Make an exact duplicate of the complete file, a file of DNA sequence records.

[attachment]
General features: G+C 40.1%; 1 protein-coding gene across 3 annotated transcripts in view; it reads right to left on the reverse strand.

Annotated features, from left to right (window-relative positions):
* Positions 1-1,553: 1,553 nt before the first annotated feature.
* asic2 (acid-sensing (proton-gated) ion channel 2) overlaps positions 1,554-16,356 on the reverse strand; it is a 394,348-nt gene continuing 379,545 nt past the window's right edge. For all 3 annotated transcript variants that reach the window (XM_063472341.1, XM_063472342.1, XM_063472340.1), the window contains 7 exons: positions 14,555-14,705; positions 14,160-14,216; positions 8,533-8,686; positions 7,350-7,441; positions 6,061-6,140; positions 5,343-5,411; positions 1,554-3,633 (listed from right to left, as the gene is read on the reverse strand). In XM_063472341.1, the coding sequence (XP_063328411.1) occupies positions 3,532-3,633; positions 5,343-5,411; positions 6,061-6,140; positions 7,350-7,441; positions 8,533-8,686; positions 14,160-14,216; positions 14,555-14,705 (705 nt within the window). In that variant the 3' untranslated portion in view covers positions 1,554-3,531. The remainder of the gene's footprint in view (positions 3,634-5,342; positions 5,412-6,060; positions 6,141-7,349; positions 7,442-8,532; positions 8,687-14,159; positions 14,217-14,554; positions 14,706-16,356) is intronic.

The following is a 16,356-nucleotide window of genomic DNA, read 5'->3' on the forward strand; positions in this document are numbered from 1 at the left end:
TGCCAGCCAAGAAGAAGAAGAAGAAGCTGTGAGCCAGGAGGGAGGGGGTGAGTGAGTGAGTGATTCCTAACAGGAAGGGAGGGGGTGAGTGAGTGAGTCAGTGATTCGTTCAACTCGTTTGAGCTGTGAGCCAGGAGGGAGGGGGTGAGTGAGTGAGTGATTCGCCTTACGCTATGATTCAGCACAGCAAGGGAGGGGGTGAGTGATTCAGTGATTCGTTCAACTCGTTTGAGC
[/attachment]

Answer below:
General features: G+C 40.1%; 1 protein-coding gene across 3 annotated transcripts in view; it reads right to left on the reverse strand.

Annotated features, from left to right (window-relative positions):
* Positions 1-1,553: 1,553 nt before the first annotated feature.
* asic2 (acid-sensing (proton-gated) ion channel 2) overlaps positions 1,554-16,356 on the reverse strand; it is a 394,348-nt gene continuing 379,545 nt past the window's right edge. For all 3 annotated transcript variants that reach the window (XM_063472341.1, XM_063472342.1, XM_063472340.1), the window contains 7 exons: positions 14,555-14,705; positions 14,160-14,216; positions 8,533-8,686; positions 7,350-7,441; positions 6,061-6,140; positions 5,343-5,411; positions 1,554-3,633 (listed from right to left, as the gene is read on the reverse strand). In XM_063472341.1, the coding sequence (XP_063328411.1) occupies positions 3,532-3,633; positions 5,343-5,411; positions 6,061-6,140; positions 7,350-7,441; positions 8,533-8,686; positions 14,160-14,216; positions 14,555-14,705 (705 nt within the window). In that variant the 3' untranslated portion in view covers positions 1,554-3,531. The remainder of the gene's footprint in view (positions 3,634-5,342; positions 5,412-6,060; positions 6,141-7,349; positions 7,442-8,532; positions 8,687-14,159; positions 14,217-14,554; positions 14,706-16,356) is intronic.

The following is a 16,356-nucleotide window of genomic DNA, read 5'->3' on the forward strand; positions in this document are numbered from 1 at the left end:
TGCCAGCCAAGAAGAAGAAGAAGAAGCTGTGAGCCAGGAGGGAGGGGGTGAGTGAGTGAGTGATTCCTAACAGGAAGGGAGGGGGTGAGTGAGTGAGTCAGTGATTCGTTCAACTCGTTTGAGCTGTGAGCCAGGAGGGAGGGGGTGAGTGAGTGAGTGATTCGCCTTACGCTATGATTCAGCACAGCAAGGGAGGGGGTGAGTGATTCAGTGATTCGTTCAACTCGTTTGAGC